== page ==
Here it is [slightly shortened] - and, for the benefit of any of you who wonder why you've followed all my advice and still aren't published, please note that Point 3 is in your hands, not mine...
I did get some "stuff" published during that time, but it wasn't enough. Educational books and stacks of magazine articles. I still get money from a magazine I wrote for ten years ago which keeps using my articles and pays me every time, with me sitting at home doing sod all - would you believe that today I actually sold "36th rights" for three articles?? Who needs to be a novelist when you get paid 36 times for something you can't even remember writing?
And there was the odd moment of relative success [relative to abject failure], like appearing in Reader's Digest with my photo and being recognised on a bus, and a story winning an expensive pen in the Ian St James awards, and a couple of times almost making it through an aquisitions meeting. But almost is not enough.
Anyway, reasons for my abject failure:
- I thought I was better than I was. I didn't know what mistakes I was making. This was in pre-blog days, when people like me [as in me now, not me then - me then would have been pretty useless] weren't sharing and telling me what shocking errors I was making.
- I wasn't thinking of my readers. Couldn't give a toss about them - yep, it was all for me. Moi, moi, moi. Self-indulgent, beauteous prose, right up my own backside, just gorgeous, over-written plotless stuff that gave me shivers of pride, and gave any potential reader a severe case of "where the hell's the plot gone or going and I mean why should we CARE about your drivellingly unlikely character who murdered her husband just because of some arcane psychological problem to do with Samuel Johnson which we are supposed to guess through the boring fog of your however-erudite turgidity?
- I hadn't written the right book. As in a book with a concept which would grab the agent / publisher with its stupendous hook, draw them into a tightly-written and either original or genre-specific plot, written by an author exuding wisdom and knowledge of the market. (Actually, I thought woman who murders husband because he's fat was quite good hook-wise, but hey, that was then.) See here for my post on this topic. (Not murders of fat husbands: I mean writing the right book.)
- I wasn't following the rules of submissions to publishers, despite the fact that I roll my eyes at you lot for sending toffees to agents and being similarly foolish. In fact, once I even .... but no, I can't tell you that. It's too embarrassing.
So, if you are now in the position I was in then - one of soul-searing awfulness, when you feel that life will be utterly meaningless if you don't get that contract, when your whole belief in yourself is shaken daily - I feel your pain, I really do.
Thing is, I wasn't good enough. And maybe ... sorry ... you aren't either. But maybe, by listening and learning and improving, you can become good enough. But remember too that it's not just about being good enough - it's about writing the right book at the right time and sending it to the right publisher at the right time. I've said it before. I could even become boring. (If you need a reminder, use the label "right book" on the list of labels to the right.)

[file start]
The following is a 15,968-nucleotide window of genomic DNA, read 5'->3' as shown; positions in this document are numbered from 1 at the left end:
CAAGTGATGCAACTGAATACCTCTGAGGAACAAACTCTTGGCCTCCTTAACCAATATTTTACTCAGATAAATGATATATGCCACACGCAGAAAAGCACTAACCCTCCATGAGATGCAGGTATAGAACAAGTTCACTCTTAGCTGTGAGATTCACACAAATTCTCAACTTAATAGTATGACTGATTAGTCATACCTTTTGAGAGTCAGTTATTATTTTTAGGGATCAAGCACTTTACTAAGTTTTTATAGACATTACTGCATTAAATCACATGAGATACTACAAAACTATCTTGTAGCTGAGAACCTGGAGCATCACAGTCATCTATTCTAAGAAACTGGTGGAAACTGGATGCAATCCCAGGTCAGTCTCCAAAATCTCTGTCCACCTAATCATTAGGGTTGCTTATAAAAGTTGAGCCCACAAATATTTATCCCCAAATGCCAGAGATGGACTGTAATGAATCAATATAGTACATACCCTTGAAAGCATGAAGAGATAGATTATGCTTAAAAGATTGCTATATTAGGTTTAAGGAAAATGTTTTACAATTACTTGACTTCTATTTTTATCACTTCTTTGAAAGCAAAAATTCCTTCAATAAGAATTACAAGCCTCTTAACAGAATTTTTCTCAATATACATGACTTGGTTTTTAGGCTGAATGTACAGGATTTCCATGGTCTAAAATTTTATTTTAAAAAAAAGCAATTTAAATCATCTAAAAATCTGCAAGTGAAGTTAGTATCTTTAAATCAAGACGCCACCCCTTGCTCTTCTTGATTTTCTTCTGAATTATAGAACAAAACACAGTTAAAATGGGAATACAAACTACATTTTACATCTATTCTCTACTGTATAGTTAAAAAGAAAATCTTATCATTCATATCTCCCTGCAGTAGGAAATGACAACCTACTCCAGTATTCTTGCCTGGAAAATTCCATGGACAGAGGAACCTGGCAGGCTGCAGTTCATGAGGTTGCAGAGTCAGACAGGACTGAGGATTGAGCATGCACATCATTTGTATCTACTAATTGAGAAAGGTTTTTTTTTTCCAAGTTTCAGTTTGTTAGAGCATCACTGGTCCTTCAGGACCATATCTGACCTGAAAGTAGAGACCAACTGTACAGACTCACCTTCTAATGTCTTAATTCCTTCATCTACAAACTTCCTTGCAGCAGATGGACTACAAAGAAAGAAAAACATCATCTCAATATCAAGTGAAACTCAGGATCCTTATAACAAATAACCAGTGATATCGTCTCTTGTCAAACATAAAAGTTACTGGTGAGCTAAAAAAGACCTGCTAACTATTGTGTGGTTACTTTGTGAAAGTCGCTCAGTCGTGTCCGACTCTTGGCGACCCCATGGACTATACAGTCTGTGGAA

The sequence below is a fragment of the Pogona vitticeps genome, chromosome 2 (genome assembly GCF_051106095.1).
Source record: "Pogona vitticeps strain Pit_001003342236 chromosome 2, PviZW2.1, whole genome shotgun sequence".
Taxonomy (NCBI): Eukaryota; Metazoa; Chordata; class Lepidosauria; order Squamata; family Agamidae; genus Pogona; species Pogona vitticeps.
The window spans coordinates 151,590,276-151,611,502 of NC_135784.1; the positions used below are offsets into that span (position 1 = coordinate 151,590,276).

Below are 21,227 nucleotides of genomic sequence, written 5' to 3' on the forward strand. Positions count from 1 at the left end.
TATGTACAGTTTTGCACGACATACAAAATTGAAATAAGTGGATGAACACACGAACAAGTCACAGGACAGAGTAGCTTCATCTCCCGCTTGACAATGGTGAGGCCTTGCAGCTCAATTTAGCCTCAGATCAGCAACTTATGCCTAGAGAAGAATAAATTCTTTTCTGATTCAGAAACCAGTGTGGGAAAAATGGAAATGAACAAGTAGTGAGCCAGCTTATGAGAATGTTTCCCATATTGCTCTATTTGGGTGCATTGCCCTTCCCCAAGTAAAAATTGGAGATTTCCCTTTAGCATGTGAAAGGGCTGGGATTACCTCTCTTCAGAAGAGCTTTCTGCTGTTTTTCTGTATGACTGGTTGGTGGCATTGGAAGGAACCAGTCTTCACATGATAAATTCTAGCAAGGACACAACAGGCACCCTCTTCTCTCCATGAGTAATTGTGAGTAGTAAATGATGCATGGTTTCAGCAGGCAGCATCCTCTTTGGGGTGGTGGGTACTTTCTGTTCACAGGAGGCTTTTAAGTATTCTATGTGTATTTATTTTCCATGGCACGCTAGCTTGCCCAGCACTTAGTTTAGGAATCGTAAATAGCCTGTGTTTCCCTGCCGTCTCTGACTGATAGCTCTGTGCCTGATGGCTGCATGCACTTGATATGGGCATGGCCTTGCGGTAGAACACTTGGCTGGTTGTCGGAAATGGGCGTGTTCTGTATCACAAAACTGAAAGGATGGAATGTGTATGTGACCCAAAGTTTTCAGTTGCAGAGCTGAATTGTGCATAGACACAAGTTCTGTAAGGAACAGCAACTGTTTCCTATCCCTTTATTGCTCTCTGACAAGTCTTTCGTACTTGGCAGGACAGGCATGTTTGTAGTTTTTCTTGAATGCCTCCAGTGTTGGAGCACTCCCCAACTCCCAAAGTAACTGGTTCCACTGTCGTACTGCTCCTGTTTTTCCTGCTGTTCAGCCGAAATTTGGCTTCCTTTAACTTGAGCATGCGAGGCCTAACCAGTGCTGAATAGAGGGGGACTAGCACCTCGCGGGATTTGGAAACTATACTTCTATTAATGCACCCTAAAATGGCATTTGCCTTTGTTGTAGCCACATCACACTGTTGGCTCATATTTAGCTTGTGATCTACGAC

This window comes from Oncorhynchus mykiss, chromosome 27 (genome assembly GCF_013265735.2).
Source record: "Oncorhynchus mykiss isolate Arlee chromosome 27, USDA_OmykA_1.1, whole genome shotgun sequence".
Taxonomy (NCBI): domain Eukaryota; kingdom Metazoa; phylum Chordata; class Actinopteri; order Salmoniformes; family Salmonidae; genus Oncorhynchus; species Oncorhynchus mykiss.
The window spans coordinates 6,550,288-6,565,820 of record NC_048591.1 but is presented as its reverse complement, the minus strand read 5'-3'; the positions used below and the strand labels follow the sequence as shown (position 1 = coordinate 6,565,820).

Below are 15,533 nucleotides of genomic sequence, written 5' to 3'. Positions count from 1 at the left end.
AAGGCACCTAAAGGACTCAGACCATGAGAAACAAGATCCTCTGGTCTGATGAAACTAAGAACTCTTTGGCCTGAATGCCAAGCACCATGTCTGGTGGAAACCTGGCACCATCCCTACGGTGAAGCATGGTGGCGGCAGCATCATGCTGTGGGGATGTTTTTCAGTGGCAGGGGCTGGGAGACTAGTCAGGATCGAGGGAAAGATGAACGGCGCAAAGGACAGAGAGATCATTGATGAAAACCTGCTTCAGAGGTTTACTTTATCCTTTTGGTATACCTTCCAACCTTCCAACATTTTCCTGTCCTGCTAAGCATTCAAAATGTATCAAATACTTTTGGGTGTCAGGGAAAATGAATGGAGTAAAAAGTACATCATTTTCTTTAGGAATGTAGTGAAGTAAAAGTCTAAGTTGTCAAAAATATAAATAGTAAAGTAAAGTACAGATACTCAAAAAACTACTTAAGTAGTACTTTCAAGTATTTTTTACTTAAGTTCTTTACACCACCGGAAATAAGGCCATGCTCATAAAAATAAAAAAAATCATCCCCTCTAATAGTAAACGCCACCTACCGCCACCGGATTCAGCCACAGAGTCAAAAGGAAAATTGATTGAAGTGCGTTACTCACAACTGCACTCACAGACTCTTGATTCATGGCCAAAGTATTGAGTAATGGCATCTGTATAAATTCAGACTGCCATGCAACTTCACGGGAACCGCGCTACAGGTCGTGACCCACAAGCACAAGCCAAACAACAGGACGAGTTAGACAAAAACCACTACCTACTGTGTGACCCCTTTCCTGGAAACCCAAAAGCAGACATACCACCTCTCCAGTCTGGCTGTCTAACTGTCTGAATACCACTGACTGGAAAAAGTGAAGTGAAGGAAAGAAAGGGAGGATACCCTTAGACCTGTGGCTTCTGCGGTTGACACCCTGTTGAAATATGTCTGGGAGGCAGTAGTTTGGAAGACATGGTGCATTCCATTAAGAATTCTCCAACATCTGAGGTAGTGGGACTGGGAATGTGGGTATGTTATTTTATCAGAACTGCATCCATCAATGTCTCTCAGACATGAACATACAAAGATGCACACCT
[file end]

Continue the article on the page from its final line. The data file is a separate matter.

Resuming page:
The trick, and the one which this blog tries to help with, is to work out whether:
- you are good enough but haven't written the right book yet
- you are good enough and have possibly written the right book really beautifully but haven't sent it to the right person in the right way
- you aren't good enough but could become so, with time, practice and/or help
- you aren't good enough and won't ever be published satisfactorily
After that brutality and after all these weeks of listening to me seem to know it all, you deserve to know that embarrassing thing I did. I can trust you now. Please don't laugh.
Here goes. Deep breath. Will you still respect me? I was young then. Young and really stupid.
The thing is ...
People! Don't do it!
ADDED ON DEC 6th:
I cannot say this often enough: writing the right book is far more important than anything else. The right book is a book that a publisher thinks can sell sufficiently [which does not have to mean millions]. If you focus too much on whether the font should be Georgia or TNR, or whether it should be stapled or paper-clipped, you are focusing on the wrong things. Write the right damn book in the right damn way and send it to the right damn publishers in the rightish way and it will eventually be published. And don't tell me you followed all the rules and failed so the rules must be wrong. Nope, because you missed the most important rule: writing the right book. And my whole point in banging out crabbit words on this blog for nearly a year is this:
I do not want you to take as long as I did. But I cannot write the book for you.Maybe I need to say more about what makes the right book. At last, the Crabbit Old Bat has a brainwave!
Meanwhile, if any of you want individual feedback on your own books or Works in Progress, there is Pen2Publication. I can do quite a lot to show you if you have or haven't written a potentially right book".